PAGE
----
Sunday, January 28, 2007

Will this Stiffen the Spine of Congress?

There's a lot of non-binding resolutions out there, but the real battle will come when the so-called emergency appropriations bill comes along in a few weeks. That's when Congress can put filibuster- and veto-proof restrictions on this war that Bush and war-supporters will have to agree to in order to get any more funding for the rest of this fiscal year.

Will Jane Harman and the rest of congress (Republicans too) have the toughness to stand up for the military personnel who're paying the price for no good reason and for the rest of America? After the political posturing to go "on record" as opposing Bush's plan is over, will these folks actually use the real tools at Congress' disposal to do the right thing for this country?

Hopefully the latest Newsweek poll gets rid of some of their qualms that they'll suffer from right-wing accusations that they're somehow endangering the troops by forcing an end to this war:
The president’s approval ratings are at their lowest point in the poll’s history—30 percent—and more than half the country (58 percent) say they wish the Bush presidency were simply over, a sentiment that is almost unanimous among Democrats (86 percent), and is shared by a clear majority (59 percent) of independents and even one in five (21 percent) Republicans. Half (49 percent) of all registered voters would rather see a Democrat elected president in 2008, compared to just 28 percent who’d prefer the GOP to remain in the White House.

Public fatigue over the war in the Iraq is not reflected solely in the president’s numbers, however. Congress is criticized by nearly two-thirds (64 percent) of Americans for not being assertive enough in challenging the Bush administration’s conduct of the war. Even a third (31 percent) of rank-and-file Republicans say the previous Congress, controlled by their party, didn’t do enough to challenge the administration on the war.


The Democratic leadership will need to really step up and take decisive action. Is it going to get the 100% support of all Democrats? No, and frankly, if it did, it would be so watered down as to accomplish nothing.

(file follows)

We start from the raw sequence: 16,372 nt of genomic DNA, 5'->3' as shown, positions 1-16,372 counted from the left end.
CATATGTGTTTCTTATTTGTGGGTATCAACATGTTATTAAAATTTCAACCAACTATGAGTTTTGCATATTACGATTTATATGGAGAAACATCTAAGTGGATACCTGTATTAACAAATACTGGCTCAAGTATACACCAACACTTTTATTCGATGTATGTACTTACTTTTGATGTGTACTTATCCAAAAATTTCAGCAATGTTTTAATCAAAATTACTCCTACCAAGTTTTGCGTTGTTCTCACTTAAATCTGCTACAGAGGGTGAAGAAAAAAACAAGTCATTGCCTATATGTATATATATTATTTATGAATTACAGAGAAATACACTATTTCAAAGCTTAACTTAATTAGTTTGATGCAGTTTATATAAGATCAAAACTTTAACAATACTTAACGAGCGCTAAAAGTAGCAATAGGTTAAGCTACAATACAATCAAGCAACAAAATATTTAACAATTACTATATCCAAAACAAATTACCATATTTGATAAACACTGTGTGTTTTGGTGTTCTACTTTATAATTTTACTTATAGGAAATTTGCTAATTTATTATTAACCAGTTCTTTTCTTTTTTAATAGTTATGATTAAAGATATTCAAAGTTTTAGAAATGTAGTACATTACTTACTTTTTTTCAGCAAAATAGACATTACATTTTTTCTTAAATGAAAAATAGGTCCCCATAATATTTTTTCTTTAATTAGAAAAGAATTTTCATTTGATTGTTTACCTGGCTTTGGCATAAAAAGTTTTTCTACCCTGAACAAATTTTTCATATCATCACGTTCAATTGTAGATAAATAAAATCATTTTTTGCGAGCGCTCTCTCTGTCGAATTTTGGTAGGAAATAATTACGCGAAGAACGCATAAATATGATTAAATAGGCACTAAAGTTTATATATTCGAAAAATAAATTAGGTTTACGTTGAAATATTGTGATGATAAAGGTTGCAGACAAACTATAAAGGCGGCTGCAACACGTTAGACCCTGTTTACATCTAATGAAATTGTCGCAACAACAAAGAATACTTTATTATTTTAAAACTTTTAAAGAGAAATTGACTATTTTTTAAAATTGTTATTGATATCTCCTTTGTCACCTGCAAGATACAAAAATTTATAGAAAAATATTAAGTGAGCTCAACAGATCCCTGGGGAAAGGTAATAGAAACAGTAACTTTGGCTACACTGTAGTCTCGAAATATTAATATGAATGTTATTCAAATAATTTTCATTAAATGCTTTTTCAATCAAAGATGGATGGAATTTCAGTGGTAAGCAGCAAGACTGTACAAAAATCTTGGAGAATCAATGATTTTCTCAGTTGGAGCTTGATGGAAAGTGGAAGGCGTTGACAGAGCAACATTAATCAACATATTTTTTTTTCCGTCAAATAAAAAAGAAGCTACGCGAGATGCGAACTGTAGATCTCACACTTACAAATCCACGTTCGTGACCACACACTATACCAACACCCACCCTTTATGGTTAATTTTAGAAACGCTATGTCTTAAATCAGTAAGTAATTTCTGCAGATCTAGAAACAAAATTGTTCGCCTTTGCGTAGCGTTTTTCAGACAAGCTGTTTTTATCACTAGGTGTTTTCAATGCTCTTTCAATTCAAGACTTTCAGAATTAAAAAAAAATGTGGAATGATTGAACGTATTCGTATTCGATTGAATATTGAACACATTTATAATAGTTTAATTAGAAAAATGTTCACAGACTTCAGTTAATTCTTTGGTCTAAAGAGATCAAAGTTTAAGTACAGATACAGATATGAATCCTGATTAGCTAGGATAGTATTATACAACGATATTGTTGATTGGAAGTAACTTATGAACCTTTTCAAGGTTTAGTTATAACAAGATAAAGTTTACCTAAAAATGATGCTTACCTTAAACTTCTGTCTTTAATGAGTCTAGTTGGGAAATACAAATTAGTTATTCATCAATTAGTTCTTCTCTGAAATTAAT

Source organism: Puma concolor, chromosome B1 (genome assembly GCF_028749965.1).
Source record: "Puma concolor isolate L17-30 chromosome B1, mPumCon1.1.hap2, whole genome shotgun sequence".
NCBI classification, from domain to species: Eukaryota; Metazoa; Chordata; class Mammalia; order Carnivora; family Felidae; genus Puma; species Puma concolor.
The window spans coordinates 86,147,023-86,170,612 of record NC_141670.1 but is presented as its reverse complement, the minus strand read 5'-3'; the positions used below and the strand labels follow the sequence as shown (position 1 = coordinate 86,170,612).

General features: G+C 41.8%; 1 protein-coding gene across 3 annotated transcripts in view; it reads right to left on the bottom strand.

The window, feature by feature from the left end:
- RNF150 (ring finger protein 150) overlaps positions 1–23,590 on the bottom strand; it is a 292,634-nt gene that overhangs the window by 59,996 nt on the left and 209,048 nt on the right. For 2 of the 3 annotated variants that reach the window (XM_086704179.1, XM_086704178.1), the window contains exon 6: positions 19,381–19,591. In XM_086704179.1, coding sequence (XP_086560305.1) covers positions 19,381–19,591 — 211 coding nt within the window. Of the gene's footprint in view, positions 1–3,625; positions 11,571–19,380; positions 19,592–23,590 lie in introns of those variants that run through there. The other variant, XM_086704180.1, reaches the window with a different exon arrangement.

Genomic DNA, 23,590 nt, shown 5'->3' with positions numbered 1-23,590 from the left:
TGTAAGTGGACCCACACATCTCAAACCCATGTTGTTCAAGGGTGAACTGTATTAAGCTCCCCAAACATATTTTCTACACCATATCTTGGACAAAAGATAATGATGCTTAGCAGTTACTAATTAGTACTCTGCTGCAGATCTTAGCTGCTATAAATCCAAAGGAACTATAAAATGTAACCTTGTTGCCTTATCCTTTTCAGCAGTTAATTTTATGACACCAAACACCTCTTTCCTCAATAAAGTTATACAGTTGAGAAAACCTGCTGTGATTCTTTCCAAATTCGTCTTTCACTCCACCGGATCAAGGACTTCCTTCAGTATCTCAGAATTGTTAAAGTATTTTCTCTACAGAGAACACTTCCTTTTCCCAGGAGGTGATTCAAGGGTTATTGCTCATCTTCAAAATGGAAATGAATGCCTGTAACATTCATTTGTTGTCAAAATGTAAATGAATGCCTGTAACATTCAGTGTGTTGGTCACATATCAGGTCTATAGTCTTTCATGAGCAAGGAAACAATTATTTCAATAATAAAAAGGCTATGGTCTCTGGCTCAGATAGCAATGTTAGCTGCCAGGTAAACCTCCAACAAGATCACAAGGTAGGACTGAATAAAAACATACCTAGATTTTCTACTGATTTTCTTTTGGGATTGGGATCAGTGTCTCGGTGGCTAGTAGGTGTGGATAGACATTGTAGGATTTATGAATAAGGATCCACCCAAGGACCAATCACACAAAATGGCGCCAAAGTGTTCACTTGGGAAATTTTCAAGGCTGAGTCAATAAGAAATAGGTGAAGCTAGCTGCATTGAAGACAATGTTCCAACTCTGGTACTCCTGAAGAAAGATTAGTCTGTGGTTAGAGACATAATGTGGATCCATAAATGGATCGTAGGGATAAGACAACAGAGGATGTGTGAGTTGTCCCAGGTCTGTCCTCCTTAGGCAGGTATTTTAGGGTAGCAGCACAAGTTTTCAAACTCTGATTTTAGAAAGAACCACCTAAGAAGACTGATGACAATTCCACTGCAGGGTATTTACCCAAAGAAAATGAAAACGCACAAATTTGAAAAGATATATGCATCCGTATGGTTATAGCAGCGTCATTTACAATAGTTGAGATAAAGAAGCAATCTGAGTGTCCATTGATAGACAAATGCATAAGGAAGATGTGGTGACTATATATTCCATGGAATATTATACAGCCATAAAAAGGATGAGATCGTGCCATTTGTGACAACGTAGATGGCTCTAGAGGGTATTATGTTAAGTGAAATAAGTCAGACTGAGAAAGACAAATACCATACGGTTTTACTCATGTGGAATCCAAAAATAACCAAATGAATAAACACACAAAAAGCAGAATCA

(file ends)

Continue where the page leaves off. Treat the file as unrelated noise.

Jane Harman isn't part of the leadership, but she's got influence, and is not shy to grabbing the spotlight on national security issues. When she speaks up, it should be to help the effort to reassert Congress' role as a co-equal branch of government, not to re-emphasize Bush's bogus arguments.

Her going on MSNBC and not being ready to say clearly that Congress has the authority to make appropriations decisions on funding the war was a real step backwards. Even worse, her statement about whether Congress has the power to reduce Iraq war funding --
I think there are constitutional issues. He is the Commander in Chief. Ah, Congress did vote for a resolution to authorize the action in Iraq.

-- actually suggested it didn't have the power, and she's not provided any clarification since.

Since the "real action" on the supplemental appropriations bill isn't going to have for a couple weeks at least (so I hear), Rep. Harman should have ample time to correct her misleading statement at the very least.

That's really not asking for too much, is it?

2 Comments:

Blogger Cassandra Complex said...

thanks for your site. i'm in dc from la. i came to march with ufpj and stayed to lobby. we'll meet with jh in the morning and your blog helped me to bone up on the issues.

although we're biggest fans of hr508, we're pushing for defunding since that seems more effective (signing-statement proof).

12:07 AM  
Blogger PeterB said...

Glad to hear it. Serious props to you for going to DC and lobbying for peace. It would be interesting to hear how things go. Please come on back and let us know!

12:59 AM  

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